Thy also claims that his Eco-Bricks are five to six times stronger than clay bricks which require cement, sand and water during construction.

“Eco-Bricks can be deconstructed and moved without cement. Building gateways and interior decorations do not require cement, which makes it simple and easy to re-arrange.

“However, if you use them to build a house, you need a cement mix. Builders should use a blend of cement and water to cover an Eco-Bricks wall for it to last long, he says.

Thy says people hoping to build a home with Eco-Bricks should consult a construction company.

If workers do not know how to build a house with the plastic bricks, Thy says he can teach them.

His enterprise has also created several jobs for locals. In addition to their salary, workers are provided with a room to stay, three free meals per day and a safe working environment.

Eco-Bricks, he says, are of high quality and durable. He brought Eco-Bricks and his brick-making machine to be tested at the laboratory of the Institute of Technology of Cambodia.

The laboratory tested the brick’s quality and measured its strength.

Last year, Thy’s bricks were presented at the Science and Technology Now innovation workshop at the Institute of Technology of Cambodia.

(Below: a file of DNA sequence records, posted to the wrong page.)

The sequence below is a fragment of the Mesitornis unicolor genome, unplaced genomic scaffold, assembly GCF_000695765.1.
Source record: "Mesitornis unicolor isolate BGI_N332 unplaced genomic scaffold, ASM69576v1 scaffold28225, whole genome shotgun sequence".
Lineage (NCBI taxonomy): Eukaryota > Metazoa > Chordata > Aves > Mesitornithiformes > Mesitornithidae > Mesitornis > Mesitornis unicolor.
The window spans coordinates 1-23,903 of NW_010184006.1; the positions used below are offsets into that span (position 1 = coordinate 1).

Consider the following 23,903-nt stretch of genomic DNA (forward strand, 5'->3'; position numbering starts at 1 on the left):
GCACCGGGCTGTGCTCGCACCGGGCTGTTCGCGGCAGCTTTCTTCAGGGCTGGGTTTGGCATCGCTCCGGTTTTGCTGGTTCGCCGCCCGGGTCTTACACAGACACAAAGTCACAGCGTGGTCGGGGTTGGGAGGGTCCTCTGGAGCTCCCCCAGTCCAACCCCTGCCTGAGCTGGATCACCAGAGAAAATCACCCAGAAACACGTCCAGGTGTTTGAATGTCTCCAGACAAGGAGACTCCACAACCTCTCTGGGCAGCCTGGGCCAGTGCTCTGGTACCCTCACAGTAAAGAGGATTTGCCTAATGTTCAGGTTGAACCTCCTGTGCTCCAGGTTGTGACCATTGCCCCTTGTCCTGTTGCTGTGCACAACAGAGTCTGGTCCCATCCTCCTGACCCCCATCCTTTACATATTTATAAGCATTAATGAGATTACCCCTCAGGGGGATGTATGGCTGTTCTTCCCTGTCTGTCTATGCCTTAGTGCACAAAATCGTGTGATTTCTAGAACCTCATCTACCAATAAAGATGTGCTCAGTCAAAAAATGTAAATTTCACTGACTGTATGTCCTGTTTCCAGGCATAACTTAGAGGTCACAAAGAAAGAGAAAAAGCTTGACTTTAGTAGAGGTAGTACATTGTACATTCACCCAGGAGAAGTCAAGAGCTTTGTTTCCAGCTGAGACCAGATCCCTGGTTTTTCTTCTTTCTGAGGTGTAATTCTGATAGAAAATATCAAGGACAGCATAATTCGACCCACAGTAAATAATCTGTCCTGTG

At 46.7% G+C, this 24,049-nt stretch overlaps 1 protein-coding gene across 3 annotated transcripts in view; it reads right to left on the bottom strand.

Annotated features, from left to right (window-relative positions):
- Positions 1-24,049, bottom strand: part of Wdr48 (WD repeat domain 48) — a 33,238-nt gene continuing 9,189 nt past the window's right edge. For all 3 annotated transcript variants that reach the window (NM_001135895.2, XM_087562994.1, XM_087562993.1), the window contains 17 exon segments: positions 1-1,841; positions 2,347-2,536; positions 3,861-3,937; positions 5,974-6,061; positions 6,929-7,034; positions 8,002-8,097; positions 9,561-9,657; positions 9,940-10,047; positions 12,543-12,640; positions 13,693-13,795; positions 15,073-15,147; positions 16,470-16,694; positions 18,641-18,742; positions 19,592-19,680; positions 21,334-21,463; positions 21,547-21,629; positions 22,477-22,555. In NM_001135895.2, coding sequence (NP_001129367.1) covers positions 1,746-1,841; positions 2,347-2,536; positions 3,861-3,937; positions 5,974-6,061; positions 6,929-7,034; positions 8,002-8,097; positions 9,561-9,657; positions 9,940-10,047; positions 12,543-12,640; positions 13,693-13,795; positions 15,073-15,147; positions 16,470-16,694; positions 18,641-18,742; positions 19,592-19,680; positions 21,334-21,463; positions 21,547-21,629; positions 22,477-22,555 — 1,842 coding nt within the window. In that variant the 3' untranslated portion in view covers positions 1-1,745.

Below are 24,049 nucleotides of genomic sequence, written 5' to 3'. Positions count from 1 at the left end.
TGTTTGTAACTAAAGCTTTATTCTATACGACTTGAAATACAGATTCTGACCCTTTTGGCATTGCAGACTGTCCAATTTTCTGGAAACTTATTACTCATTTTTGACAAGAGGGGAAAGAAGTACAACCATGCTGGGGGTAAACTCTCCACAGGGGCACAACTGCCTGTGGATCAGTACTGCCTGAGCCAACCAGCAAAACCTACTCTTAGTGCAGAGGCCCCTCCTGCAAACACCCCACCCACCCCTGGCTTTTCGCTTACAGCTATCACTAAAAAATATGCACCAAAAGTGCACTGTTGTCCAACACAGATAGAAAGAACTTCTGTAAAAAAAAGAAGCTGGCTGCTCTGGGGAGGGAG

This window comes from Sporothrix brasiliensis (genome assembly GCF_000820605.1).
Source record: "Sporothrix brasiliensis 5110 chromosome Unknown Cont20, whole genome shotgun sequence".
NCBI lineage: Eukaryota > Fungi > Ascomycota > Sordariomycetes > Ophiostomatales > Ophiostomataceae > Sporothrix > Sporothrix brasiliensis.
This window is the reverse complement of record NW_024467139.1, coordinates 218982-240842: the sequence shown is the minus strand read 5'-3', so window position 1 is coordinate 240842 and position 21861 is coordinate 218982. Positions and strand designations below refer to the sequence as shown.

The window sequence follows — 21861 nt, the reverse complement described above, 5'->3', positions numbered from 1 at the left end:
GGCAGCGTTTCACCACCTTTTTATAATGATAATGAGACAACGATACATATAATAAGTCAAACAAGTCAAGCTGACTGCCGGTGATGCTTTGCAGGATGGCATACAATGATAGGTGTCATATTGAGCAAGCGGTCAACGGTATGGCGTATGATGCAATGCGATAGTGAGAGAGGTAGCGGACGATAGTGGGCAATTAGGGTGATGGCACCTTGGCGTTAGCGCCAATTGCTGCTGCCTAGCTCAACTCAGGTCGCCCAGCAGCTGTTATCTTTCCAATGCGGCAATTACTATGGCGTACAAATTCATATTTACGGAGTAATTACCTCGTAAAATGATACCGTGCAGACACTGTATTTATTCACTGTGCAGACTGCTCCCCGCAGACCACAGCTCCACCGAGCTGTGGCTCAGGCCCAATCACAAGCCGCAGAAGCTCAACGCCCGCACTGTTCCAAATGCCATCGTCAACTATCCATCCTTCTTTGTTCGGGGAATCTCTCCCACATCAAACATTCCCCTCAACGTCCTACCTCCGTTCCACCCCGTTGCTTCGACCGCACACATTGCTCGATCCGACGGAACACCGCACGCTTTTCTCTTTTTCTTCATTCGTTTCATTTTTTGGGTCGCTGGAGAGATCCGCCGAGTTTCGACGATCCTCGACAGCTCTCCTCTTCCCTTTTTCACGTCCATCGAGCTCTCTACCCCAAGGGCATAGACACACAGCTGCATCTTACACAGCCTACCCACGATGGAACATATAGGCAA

Eco-Bricks won the recent SmartSpark Cohort 5 contest and has been shortlisted for the National Entrepreneurship Awards 2020.

Despite its success, Eco-Bricks’ output is limited.

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The holes in Eco-Bricks act as insulators and trap heat. Photo supplied

Thy says: “At the moment, the enterprise is not able to produce many Eco-Bricks. The manufacturing process requires us to have four automatic machines. Sadly, we have only two.

“Some processes need to be managed manually as well. The lack of brick-making machines has decreased our quantity, increased our working days and called for more workers. We have the skill, but lack money,” he says.

Eco-Bricks cost about $8.50 per one square metre, which calculates to about 33 bricks.

“Eco-Bricks are more expensive than clay bricks. However, if we calculate the total cost, Eco-Bricks save money. Eco-Bricks are longer and bigger than typical bricks.

“Using Eco-Bricks, we do not need cement. If you spend $10,000 to build a house from simple bricks, that house may cost only $3,000 with Eco-Bricks,” Thy says.

Thy says he aims to produce environmentally friendly products at a low price which are harmless to the environment and enable lower-income families to build affordable shelters.

He is currently raising funds to purchase the machines he needs to assemble high-quality bricks. With the machines, he can lower his production cost as well.

Thy is also seeking investors to help him develop sustainable construction materials and get his message out to encourage people to recycle.

“Most importantly, this enterprise is taking trash which has a negative impact on the environment and society and turning it into something that benefits local communities,” he says.

For more information, visit the Eco-Bricks Facebook page or call 093 214 466 or 085 224 466.